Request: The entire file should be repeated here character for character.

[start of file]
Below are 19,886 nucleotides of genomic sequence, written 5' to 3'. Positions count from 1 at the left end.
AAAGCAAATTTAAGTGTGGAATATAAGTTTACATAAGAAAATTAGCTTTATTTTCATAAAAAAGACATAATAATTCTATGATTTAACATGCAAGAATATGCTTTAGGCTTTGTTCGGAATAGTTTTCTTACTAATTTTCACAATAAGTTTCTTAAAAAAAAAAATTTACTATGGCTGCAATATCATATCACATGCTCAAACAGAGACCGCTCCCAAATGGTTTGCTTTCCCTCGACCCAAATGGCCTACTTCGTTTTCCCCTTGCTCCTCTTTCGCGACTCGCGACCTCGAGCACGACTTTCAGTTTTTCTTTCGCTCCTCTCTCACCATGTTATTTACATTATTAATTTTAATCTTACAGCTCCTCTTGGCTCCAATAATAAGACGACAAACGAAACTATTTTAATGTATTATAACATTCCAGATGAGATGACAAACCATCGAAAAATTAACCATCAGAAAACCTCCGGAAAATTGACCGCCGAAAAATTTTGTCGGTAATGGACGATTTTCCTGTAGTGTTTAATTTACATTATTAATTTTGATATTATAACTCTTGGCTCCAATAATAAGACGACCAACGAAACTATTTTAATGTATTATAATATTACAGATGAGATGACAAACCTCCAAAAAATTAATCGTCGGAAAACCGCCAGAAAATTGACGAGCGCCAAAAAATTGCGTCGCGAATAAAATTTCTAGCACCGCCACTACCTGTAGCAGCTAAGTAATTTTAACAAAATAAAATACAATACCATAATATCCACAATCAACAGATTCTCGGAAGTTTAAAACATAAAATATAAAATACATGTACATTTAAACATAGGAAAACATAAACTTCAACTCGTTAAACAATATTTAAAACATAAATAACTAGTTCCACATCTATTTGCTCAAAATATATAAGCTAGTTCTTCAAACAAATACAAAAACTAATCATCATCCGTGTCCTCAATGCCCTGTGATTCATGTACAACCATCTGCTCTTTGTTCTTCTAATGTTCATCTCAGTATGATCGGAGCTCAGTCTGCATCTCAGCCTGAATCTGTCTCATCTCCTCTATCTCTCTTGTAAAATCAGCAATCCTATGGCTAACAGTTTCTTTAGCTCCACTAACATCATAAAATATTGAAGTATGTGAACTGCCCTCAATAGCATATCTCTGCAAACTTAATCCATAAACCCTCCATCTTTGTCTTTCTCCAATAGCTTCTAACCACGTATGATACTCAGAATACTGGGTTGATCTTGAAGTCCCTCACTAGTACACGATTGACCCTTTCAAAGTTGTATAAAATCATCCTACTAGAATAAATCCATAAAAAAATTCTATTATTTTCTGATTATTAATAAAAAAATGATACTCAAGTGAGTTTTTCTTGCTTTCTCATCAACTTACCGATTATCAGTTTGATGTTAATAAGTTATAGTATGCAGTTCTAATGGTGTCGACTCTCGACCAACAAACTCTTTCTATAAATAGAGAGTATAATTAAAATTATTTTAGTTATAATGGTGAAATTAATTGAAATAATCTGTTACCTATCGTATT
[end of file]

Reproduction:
Below are 19,886 nucleotides of genomic sequence, written 5' to 3'. Positions count from 1 at the left end.
AAAGCAAATTTAAGTGTGGAATATAAGTTTACATAAGAAAATTAGCTTTATTTTCATAAAAAAGACATAATAATTCTATGATTTAACATGCAAGAATATGCTTTAGGCTTTGTTCGGAATAGTTTTCTTACTAATTTTCACAATAAGTTTCTTAAAAAAAAAAATTTACTATGGCTGCAATATCATATCACATGCTCAAACAGAGACCGCTCCCAAATGGTTTGCTTTCCCTCGACCCAAATGGCCTACTTCGTTTTCCCCTTGCTCCTCTTTCGCGACTCGCGACCTCGAGCACGACTTTCAGTTTTTCTTTCGCTCCTCTCTCACCATGTTATTTACATTATTAATTTTAATCTTACAGCTCCTCTTGGCTCCAATAATAAGACGACAAACGAAACTATTTTAATGTATTATAACATTCCAGATGAGATGACAAACCATCGAAAAATTAACCATCAGAAAACCTCCGGAAAATTGACCGCCGAAAAATTTTGTCGGTAATGGACGATTTTCCTGTAGTGTTTAATTTACATTATTAATTTTGATATTATAACTCTTGGCTCCAATAATAAGACGACCAACGAAACTATTTTAATGTATTATAATATTACAGATGAGATGACAAACCTCCAAAAAATTAATCGTCGGAAAACCGCCAGAAAATTGACGAGCGCCAAAAAATTGCGTCGCGAATAAAATTTCTAGCACCGCCACTACCTGTAGCAGCTAAGTAATTTTAACAAAATAAAATACAATACCATAATATCCACAATCAACAGATTCTCGGAAGTTTAAAACATAAAATATAAAATACATGTACATTTAAACATAGGAAAACATAAACTTCAACTCGTTAAACAATATTTAAAACATAAATAACTAGTTCCACATCTATTTGCTCAAAATATATAAGCTAGTTCTTCAAACAAATACAAAAACTAATCATCATCCGTGTCCTCAATGCCCTGTGATTCATGTACAACCATCTGCTCTTTGTTCTTCTAATGTTCATCTCAGTATGATCGGAGCTCAGTCTGCATCTCAGCCTGAATCTGTCTCATCTCCTCTATCTCTCTTGTAAAATCAGCAATCCTATGGCTAACAGTTTCTTTAGCTCCACTAACATCATAAAATATTGAAGTATGTGAACTGCCCTCAATAGCATATCTCTGCAAACTTAATCCATAAACCCTCCATCTTTGTCTTTCTCCAATAGCTTCTAACCACGTATGATACTCAGAATACTGGGTTGATCTTGAAGTCCCTCACTAGTACACGATTGACCCTTTCAAAGTTGTATAAAATCATCCTACTAGAATAAATCCATAAAAAAATTCTATTATTTTCTGATTATTAATAAAAAAATGATACTCAAGTGAGTTTTTCTTGCTTTCTCATCAACTTACCGATTATCAGTTTGATGTTAATAAGTTATAGTATGCAGTTCTAATGGTGTCGACTCTCGACCAACAAACTCTTTCTATAAATAGAGAGTATAATTAAAATTATTTTAGTTATAATGGTGAAATTAATTGAAATAATCTGTTACCTATCGTATT